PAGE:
On the 10 May I spoke to one of the company’s representatives, before the adaptor had been launched on company’s website, he explained that would be available soon and that it would cost around 12,000 rubles ($130). On the 14 May, the adaptor was launched on Ingra’s website at a lower than expected cost of 9,300 Rubles or US$102. The adapter is currently listed as unavailable on Ingra’s website but posts on the company’s social media urge interested parties to contact them directly to order.

Firing on a commercial quadcopter drone during a range demonstration (via Ingra)

In a video, shared on the 13 May, Ingra demonstrated the operation of the adaptor and also noted that it is compatible with GP-25, GP-30 and GP-34 pattern grenade launchers. Ingra’s website provides some specifications and confirms that the adapter is only available in one barrel length, of the three previously shown. The adapter is 250mm/9.8in long and weighs in at 340g/12oz. The manufacturer states is has an effective range of between 15 and 35 metres (50-115 feet) against a target with a 500mm/19.6in cross section. The adaptor can be used with 2 3/4 and 3in loads and has a warranty for up to 100 rounds of the Siberia 32g No.3 12ga which is Ingra;s recommend load. The adaptor comes with instructions, a rear sight adapter and a small pouch.

On the 16 May, Ingra shared another range video featuring a Russian combatant trying out the Rosyanka adaptor against floating balloons. The adaptor is being used in a GP-25 mounted on an AKMS with a PBS-1 suppressor. The combatant testing the adaptor notes [his comments were machine translated] the importance of seating the cartridge fully in the breech and keeping your hands clear of the muzzle in case of accidental discharge. He suggests having the GP-25 on safe to avoid an accidental discharge, hinting that one may have occurred earlier. He also demonstrates using a rod to push the spent cartridge case out of the adaptor’s breech.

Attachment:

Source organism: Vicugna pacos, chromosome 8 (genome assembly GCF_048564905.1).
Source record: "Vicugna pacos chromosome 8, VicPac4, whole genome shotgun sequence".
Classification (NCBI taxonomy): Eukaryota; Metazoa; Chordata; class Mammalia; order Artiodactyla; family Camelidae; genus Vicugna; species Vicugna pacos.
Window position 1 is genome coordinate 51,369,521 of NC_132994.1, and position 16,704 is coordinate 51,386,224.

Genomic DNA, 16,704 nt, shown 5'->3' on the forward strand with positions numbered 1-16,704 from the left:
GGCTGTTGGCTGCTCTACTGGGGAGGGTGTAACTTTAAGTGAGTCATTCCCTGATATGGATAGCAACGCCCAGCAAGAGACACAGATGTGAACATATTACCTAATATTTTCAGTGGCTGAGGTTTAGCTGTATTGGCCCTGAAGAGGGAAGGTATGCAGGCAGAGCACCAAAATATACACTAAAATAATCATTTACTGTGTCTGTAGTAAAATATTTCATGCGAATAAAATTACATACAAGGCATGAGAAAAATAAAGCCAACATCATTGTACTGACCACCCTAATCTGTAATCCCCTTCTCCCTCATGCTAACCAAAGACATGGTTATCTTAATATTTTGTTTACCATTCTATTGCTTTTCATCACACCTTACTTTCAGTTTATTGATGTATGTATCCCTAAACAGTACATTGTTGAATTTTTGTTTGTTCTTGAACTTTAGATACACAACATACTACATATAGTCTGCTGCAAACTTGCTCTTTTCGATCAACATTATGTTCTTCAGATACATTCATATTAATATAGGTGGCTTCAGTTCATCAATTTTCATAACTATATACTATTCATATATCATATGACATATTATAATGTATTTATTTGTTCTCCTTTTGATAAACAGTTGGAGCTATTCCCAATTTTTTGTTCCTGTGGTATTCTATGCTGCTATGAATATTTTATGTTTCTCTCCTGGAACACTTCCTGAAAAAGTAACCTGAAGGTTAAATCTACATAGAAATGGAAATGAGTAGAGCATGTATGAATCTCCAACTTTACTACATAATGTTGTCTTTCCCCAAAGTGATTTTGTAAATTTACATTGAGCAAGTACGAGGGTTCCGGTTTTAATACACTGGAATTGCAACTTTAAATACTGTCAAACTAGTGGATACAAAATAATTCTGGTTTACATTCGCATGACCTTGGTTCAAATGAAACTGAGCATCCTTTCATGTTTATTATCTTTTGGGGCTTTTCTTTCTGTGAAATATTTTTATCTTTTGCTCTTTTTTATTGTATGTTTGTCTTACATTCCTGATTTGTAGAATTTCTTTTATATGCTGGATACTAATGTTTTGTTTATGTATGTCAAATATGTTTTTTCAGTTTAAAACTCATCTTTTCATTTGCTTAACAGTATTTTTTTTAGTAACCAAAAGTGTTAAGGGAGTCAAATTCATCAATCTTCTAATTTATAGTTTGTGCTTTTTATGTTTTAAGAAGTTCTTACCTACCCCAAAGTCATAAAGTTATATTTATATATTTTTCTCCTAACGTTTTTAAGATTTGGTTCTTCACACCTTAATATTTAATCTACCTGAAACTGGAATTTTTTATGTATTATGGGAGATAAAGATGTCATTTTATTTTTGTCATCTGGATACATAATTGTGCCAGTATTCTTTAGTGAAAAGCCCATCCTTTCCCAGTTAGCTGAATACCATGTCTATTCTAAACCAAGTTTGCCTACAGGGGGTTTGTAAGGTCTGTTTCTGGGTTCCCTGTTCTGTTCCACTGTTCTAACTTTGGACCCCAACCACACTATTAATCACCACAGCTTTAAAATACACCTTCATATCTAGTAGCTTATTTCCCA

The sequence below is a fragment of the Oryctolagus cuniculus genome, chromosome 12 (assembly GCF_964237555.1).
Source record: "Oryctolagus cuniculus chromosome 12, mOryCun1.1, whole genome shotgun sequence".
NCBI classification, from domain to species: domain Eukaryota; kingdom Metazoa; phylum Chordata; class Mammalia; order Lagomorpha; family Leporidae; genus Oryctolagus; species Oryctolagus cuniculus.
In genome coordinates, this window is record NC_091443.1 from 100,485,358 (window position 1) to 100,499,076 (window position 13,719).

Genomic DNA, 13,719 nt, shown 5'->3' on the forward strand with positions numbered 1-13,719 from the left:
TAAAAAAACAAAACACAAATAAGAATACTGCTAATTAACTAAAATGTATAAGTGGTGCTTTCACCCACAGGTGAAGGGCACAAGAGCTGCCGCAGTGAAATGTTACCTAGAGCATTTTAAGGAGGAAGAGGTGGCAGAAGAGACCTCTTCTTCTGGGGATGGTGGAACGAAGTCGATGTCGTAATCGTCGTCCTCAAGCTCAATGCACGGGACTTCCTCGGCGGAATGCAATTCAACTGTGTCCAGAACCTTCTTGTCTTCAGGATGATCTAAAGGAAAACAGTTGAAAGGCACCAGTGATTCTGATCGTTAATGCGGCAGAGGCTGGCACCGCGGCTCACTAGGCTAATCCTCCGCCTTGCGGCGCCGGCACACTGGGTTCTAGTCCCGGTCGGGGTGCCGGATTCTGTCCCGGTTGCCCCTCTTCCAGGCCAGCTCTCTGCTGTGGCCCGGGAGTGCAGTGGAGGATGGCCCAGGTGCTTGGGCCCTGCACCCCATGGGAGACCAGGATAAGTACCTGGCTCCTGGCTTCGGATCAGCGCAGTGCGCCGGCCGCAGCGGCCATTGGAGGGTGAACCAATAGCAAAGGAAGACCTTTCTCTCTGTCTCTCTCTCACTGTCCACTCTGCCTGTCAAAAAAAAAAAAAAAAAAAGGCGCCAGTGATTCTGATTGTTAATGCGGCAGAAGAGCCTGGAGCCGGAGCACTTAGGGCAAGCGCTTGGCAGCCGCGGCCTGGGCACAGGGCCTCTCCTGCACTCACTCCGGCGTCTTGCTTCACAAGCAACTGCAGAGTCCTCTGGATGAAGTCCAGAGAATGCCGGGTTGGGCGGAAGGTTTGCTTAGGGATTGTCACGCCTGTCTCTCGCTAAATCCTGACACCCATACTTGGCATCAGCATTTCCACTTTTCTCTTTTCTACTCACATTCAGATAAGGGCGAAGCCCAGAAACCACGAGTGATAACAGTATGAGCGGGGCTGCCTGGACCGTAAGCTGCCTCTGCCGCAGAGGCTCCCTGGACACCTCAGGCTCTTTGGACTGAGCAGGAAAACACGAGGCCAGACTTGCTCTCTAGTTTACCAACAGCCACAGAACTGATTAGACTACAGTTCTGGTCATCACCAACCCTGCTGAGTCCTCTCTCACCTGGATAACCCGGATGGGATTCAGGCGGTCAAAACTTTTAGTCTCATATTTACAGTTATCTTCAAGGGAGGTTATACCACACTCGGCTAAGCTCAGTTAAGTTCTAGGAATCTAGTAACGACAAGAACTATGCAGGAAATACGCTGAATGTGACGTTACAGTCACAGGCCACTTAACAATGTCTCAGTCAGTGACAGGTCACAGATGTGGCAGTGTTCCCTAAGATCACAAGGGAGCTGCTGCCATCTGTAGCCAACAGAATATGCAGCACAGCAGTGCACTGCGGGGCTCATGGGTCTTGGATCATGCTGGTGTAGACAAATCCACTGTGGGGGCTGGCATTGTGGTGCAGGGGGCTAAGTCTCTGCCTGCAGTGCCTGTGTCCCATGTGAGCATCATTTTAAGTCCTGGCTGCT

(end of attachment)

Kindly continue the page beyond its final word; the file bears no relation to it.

Now that the adaptors are available it remains to be seen if we and when we’ll see them in use in the field with Russian troops. The system is clearly well thought out, simple to manufacture and potentially fairly effective at under 40 metres. It adapts a readily available infantry weapon to a pressing new role and may also have some close quarter anti-personnel applications.

It undoubtedly provides the operator with a means of engaging a drone but it also has drawbacks. The reloading process is comparatively slow meaning that the user is likely to only have one chance to engage a drone if it is one of the faster FPV drones and is unlikely to otherwise match a conventional shotgun in terms of reload times when engaging drones engaged in munitions dropping or observation. It also means the grenadier has to choose what to have loaded ready in his GP-25 in various situations. The limited availability of underbarrel grenade launchers also means that, depending on the unit, only one soldier per squad will have the ability to use the adaptor.